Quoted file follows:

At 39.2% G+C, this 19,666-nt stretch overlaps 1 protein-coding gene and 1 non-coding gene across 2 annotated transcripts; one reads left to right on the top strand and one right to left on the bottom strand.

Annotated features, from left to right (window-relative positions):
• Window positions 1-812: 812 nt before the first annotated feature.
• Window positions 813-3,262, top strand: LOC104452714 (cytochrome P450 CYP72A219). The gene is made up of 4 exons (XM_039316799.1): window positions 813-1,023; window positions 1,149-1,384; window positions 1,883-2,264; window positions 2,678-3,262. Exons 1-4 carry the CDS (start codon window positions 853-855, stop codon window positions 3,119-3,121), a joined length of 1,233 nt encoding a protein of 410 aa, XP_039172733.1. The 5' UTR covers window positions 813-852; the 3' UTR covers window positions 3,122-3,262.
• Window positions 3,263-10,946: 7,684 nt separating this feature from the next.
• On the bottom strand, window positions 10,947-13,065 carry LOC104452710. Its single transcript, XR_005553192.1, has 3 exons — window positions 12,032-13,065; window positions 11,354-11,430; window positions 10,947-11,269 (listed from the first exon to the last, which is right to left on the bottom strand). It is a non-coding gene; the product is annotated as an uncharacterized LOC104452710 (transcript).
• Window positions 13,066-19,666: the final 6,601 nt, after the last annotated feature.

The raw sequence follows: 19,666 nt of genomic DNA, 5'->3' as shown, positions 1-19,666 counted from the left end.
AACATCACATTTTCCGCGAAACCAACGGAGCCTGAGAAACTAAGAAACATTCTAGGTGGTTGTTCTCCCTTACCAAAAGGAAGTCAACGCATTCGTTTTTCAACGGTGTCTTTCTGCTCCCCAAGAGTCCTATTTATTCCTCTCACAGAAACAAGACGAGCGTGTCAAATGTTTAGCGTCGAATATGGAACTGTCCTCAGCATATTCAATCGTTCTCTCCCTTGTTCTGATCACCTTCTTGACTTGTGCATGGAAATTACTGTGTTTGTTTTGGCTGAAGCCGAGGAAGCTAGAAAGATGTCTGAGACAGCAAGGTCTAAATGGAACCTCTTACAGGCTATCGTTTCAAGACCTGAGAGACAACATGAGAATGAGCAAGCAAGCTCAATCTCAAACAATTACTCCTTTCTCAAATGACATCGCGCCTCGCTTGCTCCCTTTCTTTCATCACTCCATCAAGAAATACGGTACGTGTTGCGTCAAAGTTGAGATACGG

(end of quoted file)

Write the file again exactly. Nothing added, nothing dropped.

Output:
At 39.2% G+C, this 19,666-nt stretch overlaps 1 protein-coding gene and 1 non-coding gene across 2 annotated transcripts; one reads left to right on the top strand and one right to left on the bottom strand.

Annotated features, from left to right (window-relative positions):
• Window positions 1-812: 812 nt before the first annotated feature.
• Window positions 813-3,262, top strand: LOC104452714 (cytochrome P450 CYP72A219). The gene is made up of 4 exons (XM_039316799.1): window positions 813-1,023; window positions 1,149-1,384; window positions 1,883-2,264; window positions 2,678-3,262. Exons 1-4 carry the CDS (start codon window positions 853-855, stop codon window positions 3,119-3,121), a joined length of 1,233 nt encoding a protein of 410 aa, XP_039172733.1. The 5' UTR covers window positions 813-852; the 3' UTR covers window positions 3,122-3,262.
• Window positions 3,263-10,946: 7,684 nt separating this feature from the next.
• On the bottom strand, window positions 10,947-13,065 carry LOC104452710. Its single transcript, XR_005553192.1, has 3 exons — window positions 12,032-13,065; window positions 11,354-11,430; window positions 10,947-11,269 (listed from the first exon to the last, which is right to left on the bottom strand). It is a non-coding gene; the product is annotated as an uncharacterized LOC104452710 (transcript).
• Window positions 13,066-19,666: the final 6,601 nt, after the last annotated feature.

The raw sequence follows: 19,666 nt of genomic DNA, 5'->3' as shown, positions 1-19,666 counted from the left end.
AACATCACATTTTCCGCGAAACCAACGGAGCCTGAGAAACTAAGAAACATTCTAGGTGGTTGTTCTCCCTTACCAAAAGGAAGTCAACGCATTCGTTTTTCAACGGTGTCTTTCTGCTCCCCAAGAGTCCTATTTATTCCTCTCACAGAAACAAGACGAGCGTGTCAAATGTTTAGCGTCGAATATGGAACTGTCCTCAGCATATTCAATCGTTCTCTCCCTTGTTCTGATCACCTTCTTGACTTGTGCATGGAAATTACTGTGTTTGTTTTGGCTGAAGCCGAGGAAGCTAGAAAGATGTCTGAGACAGCAAGGTCTAAATGGAACCTCTTACAGGCTATCGTTTCAAGACCTGAGAGACAACATGAGAATGAGCAAGCAAGCTCAATCTCAAACAATTACTCCTTTCTCAAATGACATCGCGCCTCGCTTGCTCCCTTTCTTTCATCACTCCATCAAGAAATACGGTACGTGTTGCGTCAAAGTTGAGATACGG